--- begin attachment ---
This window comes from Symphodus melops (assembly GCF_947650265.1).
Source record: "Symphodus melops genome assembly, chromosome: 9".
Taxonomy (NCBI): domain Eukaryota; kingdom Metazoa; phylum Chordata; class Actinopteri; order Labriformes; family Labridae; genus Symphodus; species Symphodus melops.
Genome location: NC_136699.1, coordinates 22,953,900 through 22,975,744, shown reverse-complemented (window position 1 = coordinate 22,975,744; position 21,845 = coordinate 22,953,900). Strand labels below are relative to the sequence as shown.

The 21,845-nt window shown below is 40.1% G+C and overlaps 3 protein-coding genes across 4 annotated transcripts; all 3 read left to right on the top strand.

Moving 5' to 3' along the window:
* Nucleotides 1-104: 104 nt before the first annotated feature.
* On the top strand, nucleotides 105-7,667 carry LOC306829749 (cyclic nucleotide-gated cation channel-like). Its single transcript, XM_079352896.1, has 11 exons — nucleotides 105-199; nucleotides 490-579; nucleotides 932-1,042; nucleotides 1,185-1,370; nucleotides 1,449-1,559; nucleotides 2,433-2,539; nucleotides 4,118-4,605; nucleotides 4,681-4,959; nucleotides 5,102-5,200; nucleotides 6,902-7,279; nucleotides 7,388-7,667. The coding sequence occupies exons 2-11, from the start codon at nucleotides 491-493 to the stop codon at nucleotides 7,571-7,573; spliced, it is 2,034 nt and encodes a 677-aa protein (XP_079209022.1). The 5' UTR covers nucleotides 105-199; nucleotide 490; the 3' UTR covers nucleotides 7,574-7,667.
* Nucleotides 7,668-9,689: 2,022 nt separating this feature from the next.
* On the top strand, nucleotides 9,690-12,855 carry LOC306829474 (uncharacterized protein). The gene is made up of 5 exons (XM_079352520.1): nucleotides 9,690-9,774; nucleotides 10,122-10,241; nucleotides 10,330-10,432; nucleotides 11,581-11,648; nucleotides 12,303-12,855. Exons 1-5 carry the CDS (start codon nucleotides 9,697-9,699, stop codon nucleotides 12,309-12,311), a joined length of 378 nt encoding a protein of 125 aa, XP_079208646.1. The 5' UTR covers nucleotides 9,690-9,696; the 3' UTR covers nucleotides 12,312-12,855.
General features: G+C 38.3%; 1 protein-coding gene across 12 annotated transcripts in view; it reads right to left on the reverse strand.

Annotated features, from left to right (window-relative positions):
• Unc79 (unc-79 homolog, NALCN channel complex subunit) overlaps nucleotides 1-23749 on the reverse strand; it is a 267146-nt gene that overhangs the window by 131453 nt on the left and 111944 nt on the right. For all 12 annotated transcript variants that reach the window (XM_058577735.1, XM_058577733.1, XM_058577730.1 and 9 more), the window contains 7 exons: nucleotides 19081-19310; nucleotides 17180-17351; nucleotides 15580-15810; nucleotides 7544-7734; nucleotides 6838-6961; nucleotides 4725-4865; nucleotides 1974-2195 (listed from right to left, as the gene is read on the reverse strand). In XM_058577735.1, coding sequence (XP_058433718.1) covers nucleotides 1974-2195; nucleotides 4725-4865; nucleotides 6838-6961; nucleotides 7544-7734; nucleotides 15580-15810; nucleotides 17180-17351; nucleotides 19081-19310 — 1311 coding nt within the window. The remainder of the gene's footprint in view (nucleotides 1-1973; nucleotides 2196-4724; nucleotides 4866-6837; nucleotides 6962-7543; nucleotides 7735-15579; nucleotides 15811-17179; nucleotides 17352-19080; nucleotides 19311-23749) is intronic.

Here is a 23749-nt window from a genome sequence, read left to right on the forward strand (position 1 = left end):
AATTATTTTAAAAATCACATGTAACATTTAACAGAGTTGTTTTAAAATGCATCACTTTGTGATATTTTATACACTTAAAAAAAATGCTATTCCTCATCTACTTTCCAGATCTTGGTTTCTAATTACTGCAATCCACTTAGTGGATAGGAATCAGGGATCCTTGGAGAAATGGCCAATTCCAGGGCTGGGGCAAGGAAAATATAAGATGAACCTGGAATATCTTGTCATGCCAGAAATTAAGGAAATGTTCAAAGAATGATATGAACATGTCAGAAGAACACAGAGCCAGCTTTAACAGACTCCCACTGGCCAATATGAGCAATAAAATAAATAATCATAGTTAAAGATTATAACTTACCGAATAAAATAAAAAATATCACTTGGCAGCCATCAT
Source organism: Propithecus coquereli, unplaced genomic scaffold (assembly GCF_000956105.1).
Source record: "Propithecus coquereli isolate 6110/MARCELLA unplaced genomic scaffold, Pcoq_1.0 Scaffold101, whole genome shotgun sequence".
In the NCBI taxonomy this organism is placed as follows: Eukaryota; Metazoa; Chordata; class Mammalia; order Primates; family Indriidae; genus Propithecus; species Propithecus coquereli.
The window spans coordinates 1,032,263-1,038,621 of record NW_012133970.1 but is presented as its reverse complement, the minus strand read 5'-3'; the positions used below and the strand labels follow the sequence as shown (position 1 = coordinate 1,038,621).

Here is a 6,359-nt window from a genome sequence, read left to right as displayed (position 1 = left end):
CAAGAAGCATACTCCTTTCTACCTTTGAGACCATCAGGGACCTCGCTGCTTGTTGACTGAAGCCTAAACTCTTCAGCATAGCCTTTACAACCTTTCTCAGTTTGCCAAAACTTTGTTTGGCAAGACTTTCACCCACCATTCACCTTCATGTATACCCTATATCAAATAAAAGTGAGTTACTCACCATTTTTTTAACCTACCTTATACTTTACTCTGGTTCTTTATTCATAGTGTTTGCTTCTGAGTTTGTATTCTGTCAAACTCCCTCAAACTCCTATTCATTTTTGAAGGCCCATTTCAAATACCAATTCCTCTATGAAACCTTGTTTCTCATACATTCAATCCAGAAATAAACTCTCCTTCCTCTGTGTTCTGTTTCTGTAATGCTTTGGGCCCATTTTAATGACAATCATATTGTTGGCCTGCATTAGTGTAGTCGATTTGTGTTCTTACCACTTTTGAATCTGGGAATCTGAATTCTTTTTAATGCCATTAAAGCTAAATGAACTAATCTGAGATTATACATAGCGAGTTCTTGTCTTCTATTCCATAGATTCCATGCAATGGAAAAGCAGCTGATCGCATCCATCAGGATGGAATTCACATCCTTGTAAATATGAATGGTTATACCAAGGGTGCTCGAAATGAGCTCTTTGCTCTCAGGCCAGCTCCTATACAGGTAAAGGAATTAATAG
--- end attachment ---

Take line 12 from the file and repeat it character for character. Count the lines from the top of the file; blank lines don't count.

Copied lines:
Annotated features, from left to right (window-relative positions):